Columns

Willem Lange: Knowing When to Exercise My First Amendment Rights, and When to Shut Up

Wednesday, May 6, 2015

Montpelier I’ll never forget it: It was the fall of 1955. I’d been quarrying and cutting quartzite building stone for a couple months, and was feeling pretty tough. On a Saturday evening, a buddy (who really was tough) and I stopped in at the old Redfield, N.Y., Inn for a couple of beers. I was talking fairly colorfully about how quarry work really built muscle, when I noticed two important …

Column: Join the Conversation About Reducing Alzheimer’s Risk

Wednesday, May 6, 2015

Fear of developing Alzheimer’s disease has become the foremost health concern among older adults. In addition to the human toll on individuals and families affected by this disease, the financial costs are staggering: Alzheimer’s disease is estimated to cost $109 billion in direct care in the United States, surpassing the costs of either cancer or heart disease. As the risk of Alzheimer’s disease …

Column: Iran’s Love/Hate Relationship With American

Tuesday, May 5, 2015

We don’t know why us, but we were allowed to set foot into the former U.S. Embassy in Tehran, and our guide said we were the first American tourists to do so since 1979. For most Americans, the memory of that building is seared with images of demonstrating students storming the embassy, taking 66 people hostage — mostly Americans — and holding many …

Column: Christie’s Straight Talk About Social Security

Monday, April 20, 2015

Don Quixote tilted at windmills. New Jersey Gov. Chris Christie seems bent on running for president, even after his reputation took a whack over that traffic jam on the George Washington Bridge. Even more improbably, he wants to …

Column: Bold Steps Needed to Revive Middle Class

Monday, April 20, 2015

Hillary Rodham Clinton kicked off her presidential campaign making all the right noises. Trouping around Iowa with a handful of aides (and a media scrum that could fill Yankee Stadium), she has focused, however hazily, on the scourge of economic inequality and the concomitant plutocratization of American democracy. …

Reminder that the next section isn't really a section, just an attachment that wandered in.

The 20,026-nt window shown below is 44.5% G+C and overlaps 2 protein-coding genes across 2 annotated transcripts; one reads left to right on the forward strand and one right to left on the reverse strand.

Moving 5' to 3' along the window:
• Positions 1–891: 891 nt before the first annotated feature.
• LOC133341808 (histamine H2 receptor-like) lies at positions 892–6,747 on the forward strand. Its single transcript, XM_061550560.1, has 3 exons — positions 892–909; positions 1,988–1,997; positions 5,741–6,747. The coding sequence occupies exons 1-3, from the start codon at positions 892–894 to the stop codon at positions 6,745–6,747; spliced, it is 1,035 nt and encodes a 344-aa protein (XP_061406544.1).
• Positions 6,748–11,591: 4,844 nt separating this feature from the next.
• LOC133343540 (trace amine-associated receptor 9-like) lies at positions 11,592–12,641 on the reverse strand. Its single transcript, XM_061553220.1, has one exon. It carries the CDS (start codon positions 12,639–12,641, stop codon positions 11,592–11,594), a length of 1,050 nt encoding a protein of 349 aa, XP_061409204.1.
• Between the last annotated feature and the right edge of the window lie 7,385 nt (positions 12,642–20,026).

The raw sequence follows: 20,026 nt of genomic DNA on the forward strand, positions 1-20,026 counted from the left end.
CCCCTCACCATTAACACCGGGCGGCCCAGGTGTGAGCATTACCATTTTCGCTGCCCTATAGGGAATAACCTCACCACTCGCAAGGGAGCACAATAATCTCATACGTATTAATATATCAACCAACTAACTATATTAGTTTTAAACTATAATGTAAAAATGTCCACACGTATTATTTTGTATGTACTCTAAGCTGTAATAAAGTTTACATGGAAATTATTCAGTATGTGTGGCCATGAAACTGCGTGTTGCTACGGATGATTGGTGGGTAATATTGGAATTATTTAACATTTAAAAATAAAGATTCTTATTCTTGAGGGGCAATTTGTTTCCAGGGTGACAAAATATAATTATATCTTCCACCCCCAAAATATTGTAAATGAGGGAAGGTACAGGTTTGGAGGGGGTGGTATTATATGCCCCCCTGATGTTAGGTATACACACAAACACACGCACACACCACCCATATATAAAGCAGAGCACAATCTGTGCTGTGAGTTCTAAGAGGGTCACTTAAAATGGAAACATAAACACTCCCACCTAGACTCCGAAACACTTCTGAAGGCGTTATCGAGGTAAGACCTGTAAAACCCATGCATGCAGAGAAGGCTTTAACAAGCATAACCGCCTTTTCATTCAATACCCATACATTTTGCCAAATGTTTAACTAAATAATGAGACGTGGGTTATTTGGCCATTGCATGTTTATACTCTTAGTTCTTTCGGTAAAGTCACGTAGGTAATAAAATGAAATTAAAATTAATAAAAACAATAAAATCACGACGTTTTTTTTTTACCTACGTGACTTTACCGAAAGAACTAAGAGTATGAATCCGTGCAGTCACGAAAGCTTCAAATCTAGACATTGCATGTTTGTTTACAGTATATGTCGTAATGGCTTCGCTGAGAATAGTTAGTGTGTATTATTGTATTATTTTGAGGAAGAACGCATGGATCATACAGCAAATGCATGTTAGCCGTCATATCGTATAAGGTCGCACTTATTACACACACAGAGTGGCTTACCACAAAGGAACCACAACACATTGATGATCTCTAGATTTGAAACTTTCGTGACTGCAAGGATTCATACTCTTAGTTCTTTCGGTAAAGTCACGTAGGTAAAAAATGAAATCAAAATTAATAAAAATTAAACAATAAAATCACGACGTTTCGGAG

Column: Think You Know Pitching? Here’s Five Strikes Against You

Sunday, April 19, 2015

“Baseball is like church,” former major league infielder and manager Leo Durocher once said. “Many attend, few understand.” And pitching is one of the most lionized, misunderstood and mythologized aspects of the game, even among other pitchers — …

Column: How Grant and Lee Forged a Perfect Moment at Appomattox

Sunday, April 19, 2015

A century and a half ago, a brief encounter between two men, a Northerner and Southerner, altered the course of American history. It was not the Lincoln assassination; that happened five days later. It was the surrender of Gen. Robert E. Lee to Gen. Ulysses S. Grant. For …

Column: If You Come to Vermont, Hillary , I Have a Question

Sunday, April 19, 2015

Hillary Clinton’s Secret Service agents were on to me. I knew it the moment one of them began talking into a microphone hidden in his sleeve. As I maneuvered through a crowd toward Hillary, two agents advanced on …

Column: Leaving Las Vegas, and Back Home to the Upper Valley

Sunday, April 19, 2015

On a recent weekend, I won $502 on a penny slot machine in the MGM Grand Las Vegas. That’s half a grand at the Grand. I was overjoyed, since I’m not much of a gambler and it was …

Column: Me and My Wheelchair: People Assume a Lot

Friday, April 17, 2015

I recently was out on a dinner date with my lovely girlfriend Anna when a stranger approached to have a friendly conversation. He turned to my girlfriend and asked, “Are you his sister?” There is nothing inherently wrong with his question, but if I saw two young people …

Column: Geisel Should Produce More Family Doctors

Friday, April 17, 2015

The Geisel School of Medicine is an excellent medical school doing a great job at turning out the medical specialists of tomorrow. I have had the privilege of following a group of superb students who will embark upon their residencies shortly. I am pleased that they are following …

Column: Japan Gets Left Behind As Cheaper Yen Drives Toyota Profits

Friday, April 17, 2015

Nobody should be surprised that Toyota, flush with $18 billion in profits this year, has emerged as a major beneficiary of Abenomics. After all, the weakened yen at the center of Japanese Prime Minister Shinzo Abe’s economic program was designed to help the bottom lines of major exporters. …

Column: Rubio Tries the Generational Strategy

Friday, April 17, 2015

Washington In all of rock ‘n’ roll history, one of the most misguided if entirely memorable refrains came in an otherwise excellent 1965 song by The Who. “I hope I die before I get old,” they declared in …